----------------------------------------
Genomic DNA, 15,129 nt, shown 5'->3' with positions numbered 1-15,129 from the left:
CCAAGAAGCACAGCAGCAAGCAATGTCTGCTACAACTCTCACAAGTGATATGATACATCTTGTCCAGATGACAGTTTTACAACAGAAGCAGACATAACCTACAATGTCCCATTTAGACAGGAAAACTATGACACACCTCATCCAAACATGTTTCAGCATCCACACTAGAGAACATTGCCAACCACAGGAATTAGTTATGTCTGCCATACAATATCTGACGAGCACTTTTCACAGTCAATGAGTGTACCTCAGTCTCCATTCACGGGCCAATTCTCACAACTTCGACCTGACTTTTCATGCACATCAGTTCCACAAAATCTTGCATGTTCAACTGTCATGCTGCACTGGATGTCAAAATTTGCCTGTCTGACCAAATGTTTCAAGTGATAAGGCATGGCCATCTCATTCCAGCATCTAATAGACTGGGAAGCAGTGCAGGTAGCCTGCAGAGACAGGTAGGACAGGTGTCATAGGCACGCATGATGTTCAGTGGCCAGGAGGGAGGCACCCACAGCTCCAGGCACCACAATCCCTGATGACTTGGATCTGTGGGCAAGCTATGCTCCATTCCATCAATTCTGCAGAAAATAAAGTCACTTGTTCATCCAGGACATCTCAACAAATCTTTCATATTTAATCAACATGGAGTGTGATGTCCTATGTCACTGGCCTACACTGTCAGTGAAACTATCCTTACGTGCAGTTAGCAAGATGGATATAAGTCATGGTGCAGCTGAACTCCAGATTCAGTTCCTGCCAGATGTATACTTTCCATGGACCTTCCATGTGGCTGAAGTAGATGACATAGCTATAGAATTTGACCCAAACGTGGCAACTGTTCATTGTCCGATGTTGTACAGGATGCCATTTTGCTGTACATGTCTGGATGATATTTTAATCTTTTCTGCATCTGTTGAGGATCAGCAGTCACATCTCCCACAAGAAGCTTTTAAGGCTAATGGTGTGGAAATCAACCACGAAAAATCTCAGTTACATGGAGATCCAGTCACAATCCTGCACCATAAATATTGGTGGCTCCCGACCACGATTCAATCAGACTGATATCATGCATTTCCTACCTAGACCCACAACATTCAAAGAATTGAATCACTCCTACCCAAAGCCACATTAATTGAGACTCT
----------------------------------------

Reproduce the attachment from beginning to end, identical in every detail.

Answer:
Genomic DNA, 15,129 nt, shown 5'->3' with positions numbered 1-15,129 from the left:
CCAAGAAGCACAGCAGCAAGCAATGTCTGCTACAACTCTCACAAGTGATATGATACATCTTGTCCAGATGACAGTTTTACAACAGAAGCAGACATAACCTACAATGTCCCATTTAGACAGGAAAACTATGACACACCTCATCCAAACATGTTTCAGCATCCACACTAGAGAACATTGCCAACCACAGGAATTAGTTATGTCTGCCATACAATATCTGACGAGCACTTTTCACAGTCAATGAGTGTACCTCAGTCTCCATTCACGGGCCAATTCTCACAACTTCGACCTGACTTTTCATGCACATCAGTTCCACAAAATCTTGCATGTTCAACTGTCATGCTGCACTGGATGTCAAAATTTGCCTGTCTGACCAAATGTTTCAAGTGATAAGGCATGGCCATCTCATTCCAGCATCTAATAGACTGGGAAGCAGTGCAGGTAGCCTGCAGAGACAGGTAGGACAGGTGTCATAGGCACGCATGATGTTCAGTGGCCAGGAGGGAGGCACCCACAGCTCCAGGCACCACAATCCCTGATGACTTGGATCTGTGGGCAAGCTATGCTCCATTCCATCAATTCTGCAGAAAATAAAGTCACTTGTTCATCCAGGACATCTCAACAAATCTTTCATATTTAATCAACATGGAGTGTGATGTCCTATGTCACTGGCCTACACTGTCAGTGAAACTATCCTTACGTGCAGTTAGCAAGATGGATATAAGTCATGGTGCAGCTGAACTCCAGATTCAGTTCCTGCCAGATGTATACTTTCCATGGACCTTCCATGTGGCTGAAGTAGATGACATAGCTATAGAATTTGACCCAAACGTGGCAACTGTTCATTGTCCGATGTTGTACAGGATGCCATTTTGCTGTACATGTCTGGATGATATTTTAATCTTTTCTGCATCTGTTGAGGATCAGCAGTCACATCTCCCACAAGAAGCTTTTAAGGCTAATGGTGTGGAAATCAACCACGAAAAATCTCAGTTACATGGAGATCCAGTCACAATCCTGCACCATAAATATTGGTGGCTCCCGACCACGATTCAATCAGACTGATATCATGCATTTCCTACCTAGACCCACAACATTCAAAGAATTGAATCACTCCTACCCAAAGCCACATTAATTGAGACTCT